The Silicon Valley correspondent for The Economist looks back on “Six years in the Valley:”
Jaron Lanier, a Valley pioneer, saw behind the Web 2.0 totem of “collective intelligence” an insidious “digital Maoism” that suppressed individuality. Linda Stone, a former Apple and Microsoft executive, observed an unhealthy trend towards “continuous partial attention”, as people spent less time focusing on a single thing or person because they were constantly scanning so many other things—from Facebook to e-mail and their phones—for fear of missing out on some social opportunity.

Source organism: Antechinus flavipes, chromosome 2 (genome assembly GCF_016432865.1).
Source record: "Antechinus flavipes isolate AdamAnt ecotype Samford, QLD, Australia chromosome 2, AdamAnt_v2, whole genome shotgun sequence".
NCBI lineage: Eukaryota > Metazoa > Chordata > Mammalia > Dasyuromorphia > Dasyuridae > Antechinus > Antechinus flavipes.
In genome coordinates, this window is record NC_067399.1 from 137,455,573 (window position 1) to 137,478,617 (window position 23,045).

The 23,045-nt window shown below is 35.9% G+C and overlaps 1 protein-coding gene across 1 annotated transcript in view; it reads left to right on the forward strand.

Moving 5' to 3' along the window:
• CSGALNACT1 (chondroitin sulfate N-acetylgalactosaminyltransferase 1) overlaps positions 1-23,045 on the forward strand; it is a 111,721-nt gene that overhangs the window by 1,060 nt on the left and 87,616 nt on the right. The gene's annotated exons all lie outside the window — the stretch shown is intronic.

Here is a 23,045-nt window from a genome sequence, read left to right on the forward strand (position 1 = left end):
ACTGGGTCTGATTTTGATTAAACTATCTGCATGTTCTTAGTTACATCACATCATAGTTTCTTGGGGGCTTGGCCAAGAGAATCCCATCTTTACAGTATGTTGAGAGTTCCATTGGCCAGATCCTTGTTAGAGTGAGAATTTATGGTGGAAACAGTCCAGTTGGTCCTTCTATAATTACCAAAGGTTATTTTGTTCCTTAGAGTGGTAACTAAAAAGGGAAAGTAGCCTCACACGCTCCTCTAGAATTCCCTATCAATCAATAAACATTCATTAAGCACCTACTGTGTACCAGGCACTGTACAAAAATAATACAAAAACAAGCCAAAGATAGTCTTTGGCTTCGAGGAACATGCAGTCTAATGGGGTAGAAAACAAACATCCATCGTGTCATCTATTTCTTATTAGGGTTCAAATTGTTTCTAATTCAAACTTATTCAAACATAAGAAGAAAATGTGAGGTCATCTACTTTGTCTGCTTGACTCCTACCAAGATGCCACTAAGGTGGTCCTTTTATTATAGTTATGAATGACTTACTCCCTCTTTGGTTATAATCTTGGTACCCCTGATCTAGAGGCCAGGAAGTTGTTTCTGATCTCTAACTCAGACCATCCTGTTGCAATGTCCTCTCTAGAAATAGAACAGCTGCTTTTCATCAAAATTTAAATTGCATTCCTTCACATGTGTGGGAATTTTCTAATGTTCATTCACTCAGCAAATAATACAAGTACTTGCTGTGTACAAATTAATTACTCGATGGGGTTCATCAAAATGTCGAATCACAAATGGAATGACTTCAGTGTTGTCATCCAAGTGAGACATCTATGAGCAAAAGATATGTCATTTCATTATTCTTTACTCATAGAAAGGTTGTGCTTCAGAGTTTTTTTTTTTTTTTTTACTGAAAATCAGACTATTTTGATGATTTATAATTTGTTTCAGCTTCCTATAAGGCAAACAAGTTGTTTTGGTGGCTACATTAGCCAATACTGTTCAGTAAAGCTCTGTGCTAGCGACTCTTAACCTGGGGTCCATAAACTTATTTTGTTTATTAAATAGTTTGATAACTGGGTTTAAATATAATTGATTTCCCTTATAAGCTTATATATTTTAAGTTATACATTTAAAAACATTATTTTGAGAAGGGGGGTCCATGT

Perhaps most dangerously, Web 2.0 still had only one business model, advertising, and the Valley was refusing to admit that only one company (Google) with only one of its products (search advertising) had proved that the model really worked.
Add to that, from the same issue, “Internet companies: The end of the free lunch—again:”
Now reality is reasserting itself once more, with familiar results. The number of companies that can be sustained by revenues from internet advertising turns out to be much smaller than many people thought.
I, for one, hope to never hear the word “monetize” again.